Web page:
The “Forgotten People” broadcasts – Menzies’ most notable testaments of political faith – draw directly upon the English liberal tradition. In the second of the broadcasts (there were thirty-seven in all), he quoted extensively from On Liberty, which he described as “full of freshness and truth,” and expressly adopted Mill’s self-protection principle (“the sole end for which mankind are warranted, individually or collectively, in interfering with the liberty of action of any of their number is self-protection”), describing it as “a pregnant truth … a good rule, not only of common law but of social morality.” By contrast, I have not been able to locate a single occasion when, in a lifetime of speeches and writings, Menzies described his position as “conservatism.” Hasluck is incontestably right when he points out that, like Deakin, Menzies drew his political inspiration and values from the liberalism in nineteenth-century England. He was a Gladstonian, not a Disraelian – indeed Menzies’ older brother, Frank Gladstone Menzies, was named in honour of the Grand Old Man.
Until the 1980s, all of the subsequent leaders of the Liberal Party essentially accepted the Menzian version of liberalism, which had become canonical. There are two qualifications to that proposition. William McMahon, a more intellectually able man than his parodic prime ministerial image would suggest, was the first significant Liberal to seek to shift the party to a more market-oriented focus. In that respect, McMahon departed from the traditional liberal interventionism which had characterised Menzies’ public policy and reflected his Deakinite economic views. In this sense, McMahon anticipated the “dries” by more than a decade, and sounded a distant echo of his fellow New South Welshman George Reid. Secondly, Malcolm Fraser – who, paradoxically, has in recent years come to symbolise small “l” liberalism – was originally, at the time of his clashes with Gorton and his subsequent ascendancy over Snedden and Peacock, seen as a somewhat conservative figure. As prime minister, Fraser was the first Liberal leader to speak of liberalism and conservatism in the one breath. Yet he authored no fundamental departures from the Menzian tradition.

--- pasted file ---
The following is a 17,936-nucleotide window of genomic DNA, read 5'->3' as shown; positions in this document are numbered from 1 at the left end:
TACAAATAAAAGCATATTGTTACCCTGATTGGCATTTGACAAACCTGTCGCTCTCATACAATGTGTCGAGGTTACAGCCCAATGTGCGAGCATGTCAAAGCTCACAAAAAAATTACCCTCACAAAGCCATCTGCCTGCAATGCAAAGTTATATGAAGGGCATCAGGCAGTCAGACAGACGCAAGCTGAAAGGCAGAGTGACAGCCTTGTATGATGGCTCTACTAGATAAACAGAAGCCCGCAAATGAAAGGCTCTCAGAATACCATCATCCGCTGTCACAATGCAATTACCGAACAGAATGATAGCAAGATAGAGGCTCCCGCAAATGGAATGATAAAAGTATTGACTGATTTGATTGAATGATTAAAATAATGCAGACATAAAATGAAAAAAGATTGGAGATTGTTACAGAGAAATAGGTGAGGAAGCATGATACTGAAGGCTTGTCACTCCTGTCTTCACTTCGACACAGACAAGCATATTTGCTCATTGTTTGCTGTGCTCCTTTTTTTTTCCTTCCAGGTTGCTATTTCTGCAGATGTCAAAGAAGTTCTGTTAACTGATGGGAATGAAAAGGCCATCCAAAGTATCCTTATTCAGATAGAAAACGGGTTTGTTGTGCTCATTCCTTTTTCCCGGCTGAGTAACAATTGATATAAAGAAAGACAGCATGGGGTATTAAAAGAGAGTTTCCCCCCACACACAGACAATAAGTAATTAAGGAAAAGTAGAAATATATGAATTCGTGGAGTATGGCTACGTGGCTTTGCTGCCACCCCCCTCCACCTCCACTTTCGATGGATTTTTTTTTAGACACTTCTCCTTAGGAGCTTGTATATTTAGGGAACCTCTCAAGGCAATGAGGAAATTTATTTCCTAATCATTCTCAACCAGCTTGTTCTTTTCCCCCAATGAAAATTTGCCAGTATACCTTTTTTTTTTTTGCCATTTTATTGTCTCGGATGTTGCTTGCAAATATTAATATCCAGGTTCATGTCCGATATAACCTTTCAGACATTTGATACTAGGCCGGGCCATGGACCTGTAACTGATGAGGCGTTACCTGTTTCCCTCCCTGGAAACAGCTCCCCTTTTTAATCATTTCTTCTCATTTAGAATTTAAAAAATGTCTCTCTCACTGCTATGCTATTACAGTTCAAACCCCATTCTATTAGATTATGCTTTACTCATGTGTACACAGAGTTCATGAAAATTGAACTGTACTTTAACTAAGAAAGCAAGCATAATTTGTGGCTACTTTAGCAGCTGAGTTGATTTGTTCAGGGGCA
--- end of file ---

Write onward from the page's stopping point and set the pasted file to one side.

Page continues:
It was John Howard who broke the mould of Menzian liberalism. As the party went through the necessary catharsis of philosophical re-evaluation in the 1980s, Howard changed the Liberal Party’s values in two fundamental ways. First, heavily influenced by Thatcher and Reagan as well as by the economic views of Milton Friedman, and eager to distance himself from the quietism on economic reform which had characterised the Fraser government, he adopted the radically pro-free-market agenda of the “dries.” This marks the point at which, in Waleed Aly’s terms, the Liberal Party shifted from “liberal conservatism” to “neo-liberalism.” The principal beachhead was industrial relations reform, then being championed by the H.R. Nicholls Society, with which Howard associated himself. Ironically, it was at the 1986 Deakin Lecture, ten months after he became leader, that Howard delivered the quietus to Deakinite liberalism.